We may want to contact the reporter, so asking for feedback email address (à la Bug Buddy) makes more sense than requiring LaunchPad membership. Nevertheless, the bug should be accepted -- always.

    We might add in a warning stating something like: we urge you to become a LaunchPad member, or at least to provide an email contact address: bug analysis and resolution may require us to request more details from you. If we are unable to do so, we may have no other option but to close the bug without resolution.

MartinPitt responds:

Please read what I said. LP will get a proper crash database, that has already been discussed and is a matter of time. But until we do not have that, we simply cannot provide anonymous bug filing. This spec is the best we can do with the current tools.


  • What about the (user-)unknown disclosure of information that sending an apport crash exposes? How many users do you think understand that sending an evolution (full) crash report includes sending everything needed to access their e-mail accounts (i.e. in the core file)? That is of course just one of many many examples of information disclosure that most users will not understand they are engaging in.
    • MartinPitt: I'm afraid there is no really great solution to this. We mitigate this by filing bugs privately. The core dump is normally only visible to the apport retracer, which deletes the attachment after it finished successfully. However, we do keep the core dump around if the retracing failed, so that people in ubuntu-testing can access it (which is a reasonably trusted group, but still quite a large number). Bugs are never made public automatically.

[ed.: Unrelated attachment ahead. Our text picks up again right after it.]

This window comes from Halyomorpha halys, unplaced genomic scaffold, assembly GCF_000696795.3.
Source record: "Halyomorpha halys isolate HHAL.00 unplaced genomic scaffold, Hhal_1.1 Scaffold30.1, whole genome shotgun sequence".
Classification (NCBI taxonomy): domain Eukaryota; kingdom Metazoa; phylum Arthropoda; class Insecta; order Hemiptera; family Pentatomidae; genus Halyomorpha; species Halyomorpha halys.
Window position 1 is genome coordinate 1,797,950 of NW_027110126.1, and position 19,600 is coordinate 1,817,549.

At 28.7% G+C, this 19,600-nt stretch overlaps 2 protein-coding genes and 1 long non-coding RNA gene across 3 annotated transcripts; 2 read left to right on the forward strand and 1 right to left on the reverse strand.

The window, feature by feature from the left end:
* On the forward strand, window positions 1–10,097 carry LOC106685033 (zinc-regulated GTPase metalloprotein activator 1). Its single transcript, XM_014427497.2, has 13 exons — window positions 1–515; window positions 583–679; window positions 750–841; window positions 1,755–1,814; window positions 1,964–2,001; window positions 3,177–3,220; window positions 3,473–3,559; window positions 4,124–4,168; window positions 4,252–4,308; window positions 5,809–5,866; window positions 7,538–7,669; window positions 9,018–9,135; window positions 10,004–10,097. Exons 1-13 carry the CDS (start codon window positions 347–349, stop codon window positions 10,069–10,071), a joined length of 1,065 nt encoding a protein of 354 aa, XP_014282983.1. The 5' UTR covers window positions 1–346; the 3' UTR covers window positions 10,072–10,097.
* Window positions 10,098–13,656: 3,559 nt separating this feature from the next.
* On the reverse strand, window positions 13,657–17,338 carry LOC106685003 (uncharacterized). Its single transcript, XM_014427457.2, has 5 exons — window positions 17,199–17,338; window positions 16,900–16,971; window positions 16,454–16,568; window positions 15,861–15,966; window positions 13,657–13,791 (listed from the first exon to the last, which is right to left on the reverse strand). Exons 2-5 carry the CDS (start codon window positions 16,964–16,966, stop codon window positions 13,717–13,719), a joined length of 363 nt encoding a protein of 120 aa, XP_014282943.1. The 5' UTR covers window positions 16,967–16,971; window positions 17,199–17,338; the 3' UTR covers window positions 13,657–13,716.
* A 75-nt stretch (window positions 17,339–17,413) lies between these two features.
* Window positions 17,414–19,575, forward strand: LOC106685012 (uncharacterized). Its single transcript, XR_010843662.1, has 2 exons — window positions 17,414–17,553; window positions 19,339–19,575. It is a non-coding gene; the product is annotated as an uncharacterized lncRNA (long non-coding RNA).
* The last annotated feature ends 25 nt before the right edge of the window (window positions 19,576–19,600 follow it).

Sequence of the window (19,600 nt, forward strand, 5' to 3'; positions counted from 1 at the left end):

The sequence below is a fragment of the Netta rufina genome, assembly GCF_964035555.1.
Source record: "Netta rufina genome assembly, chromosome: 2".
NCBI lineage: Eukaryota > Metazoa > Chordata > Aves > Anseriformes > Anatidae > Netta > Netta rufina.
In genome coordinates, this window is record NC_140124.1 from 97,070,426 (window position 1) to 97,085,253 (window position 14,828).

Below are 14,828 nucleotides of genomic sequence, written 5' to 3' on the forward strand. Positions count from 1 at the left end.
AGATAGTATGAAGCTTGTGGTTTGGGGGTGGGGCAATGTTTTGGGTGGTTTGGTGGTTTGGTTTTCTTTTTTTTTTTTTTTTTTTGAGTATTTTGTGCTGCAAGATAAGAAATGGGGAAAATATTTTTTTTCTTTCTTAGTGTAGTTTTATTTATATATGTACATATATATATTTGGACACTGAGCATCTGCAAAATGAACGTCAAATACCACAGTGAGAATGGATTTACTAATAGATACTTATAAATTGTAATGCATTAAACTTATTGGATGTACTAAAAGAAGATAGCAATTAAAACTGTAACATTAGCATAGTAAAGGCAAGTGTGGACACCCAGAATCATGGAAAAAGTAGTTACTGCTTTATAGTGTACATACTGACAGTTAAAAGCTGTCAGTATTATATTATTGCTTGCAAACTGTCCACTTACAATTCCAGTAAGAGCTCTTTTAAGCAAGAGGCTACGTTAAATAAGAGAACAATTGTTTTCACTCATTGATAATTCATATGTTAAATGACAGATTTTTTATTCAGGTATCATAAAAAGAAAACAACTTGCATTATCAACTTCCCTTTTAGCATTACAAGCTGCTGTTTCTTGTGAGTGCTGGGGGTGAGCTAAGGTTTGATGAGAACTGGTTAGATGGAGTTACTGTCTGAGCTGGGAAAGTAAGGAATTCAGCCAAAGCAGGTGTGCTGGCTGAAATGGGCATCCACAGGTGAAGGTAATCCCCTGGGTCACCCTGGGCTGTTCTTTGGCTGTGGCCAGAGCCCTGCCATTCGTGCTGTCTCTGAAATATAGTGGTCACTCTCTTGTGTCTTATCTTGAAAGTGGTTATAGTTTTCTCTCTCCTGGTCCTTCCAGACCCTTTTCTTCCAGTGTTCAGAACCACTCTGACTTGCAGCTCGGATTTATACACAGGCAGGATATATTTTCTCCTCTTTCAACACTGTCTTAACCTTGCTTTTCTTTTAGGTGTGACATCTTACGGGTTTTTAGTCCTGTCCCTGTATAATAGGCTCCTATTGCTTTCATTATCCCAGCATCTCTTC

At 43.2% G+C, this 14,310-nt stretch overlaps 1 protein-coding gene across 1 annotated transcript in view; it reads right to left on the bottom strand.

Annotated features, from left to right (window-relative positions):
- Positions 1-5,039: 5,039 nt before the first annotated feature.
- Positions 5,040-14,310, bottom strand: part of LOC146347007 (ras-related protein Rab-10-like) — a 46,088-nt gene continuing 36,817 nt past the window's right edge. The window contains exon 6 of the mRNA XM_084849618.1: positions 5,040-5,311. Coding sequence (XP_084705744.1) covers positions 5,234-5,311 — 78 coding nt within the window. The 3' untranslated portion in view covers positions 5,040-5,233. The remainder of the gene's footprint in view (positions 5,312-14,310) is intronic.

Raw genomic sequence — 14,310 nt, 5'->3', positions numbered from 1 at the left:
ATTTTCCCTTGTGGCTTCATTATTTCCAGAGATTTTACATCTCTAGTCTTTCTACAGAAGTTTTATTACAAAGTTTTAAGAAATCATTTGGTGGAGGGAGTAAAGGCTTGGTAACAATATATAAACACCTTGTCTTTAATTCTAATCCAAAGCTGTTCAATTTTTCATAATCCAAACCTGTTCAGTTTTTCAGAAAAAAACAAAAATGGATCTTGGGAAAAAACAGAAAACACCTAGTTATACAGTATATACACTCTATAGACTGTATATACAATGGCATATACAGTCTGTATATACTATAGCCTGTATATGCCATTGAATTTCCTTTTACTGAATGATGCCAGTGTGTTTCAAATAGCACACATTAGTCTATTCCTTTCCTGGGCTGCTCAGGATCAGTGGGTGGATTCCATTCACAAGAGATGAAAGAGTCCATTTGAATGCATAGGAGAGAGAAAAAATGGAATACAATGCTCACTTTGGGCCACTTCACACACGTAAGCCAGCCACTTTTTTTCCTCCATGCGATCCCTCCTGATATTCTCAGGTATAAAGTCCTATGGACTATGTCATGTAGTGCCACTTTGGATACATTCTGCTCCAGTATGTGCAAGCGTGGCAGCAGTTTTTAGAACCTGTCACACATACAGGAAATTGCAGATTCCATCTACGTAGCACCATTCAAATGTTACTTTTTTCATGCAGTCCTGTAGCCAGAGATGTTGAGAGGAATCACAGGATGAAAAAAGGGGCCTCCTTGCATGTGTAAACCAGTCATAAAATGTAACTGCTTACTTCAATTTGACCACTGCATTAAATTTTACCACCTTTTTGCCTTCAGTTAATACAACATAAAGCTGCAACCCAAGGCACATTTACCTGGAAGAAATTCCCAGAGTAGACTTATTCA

How about an option in apport to exclude sending the core file, probably worded in some more generic "don't send portions of the report that may include sensitive information" kind of prose. It is worth noting that even stack traces can contain a password, and I agree that sending a report without stack traces is pretty useless.
    • A similar option already exists. If the stack trace on the client machine is helpful, we offer the option to send a 'reduced' report which does not contain the core dump. We are aware of the possibility of sensitive information in stack traces, that's why we file bugs privately and ask users to confirm that they really want to send us potentially sensitive information (I know, most users cannot decide this properly, but if they are afraid they can just say 'no').

    Perhaps something along the lines of scrash could help. I don't think anything came of that paper but perhaps other projects exist to try to achieve the same goals of data scrubbing.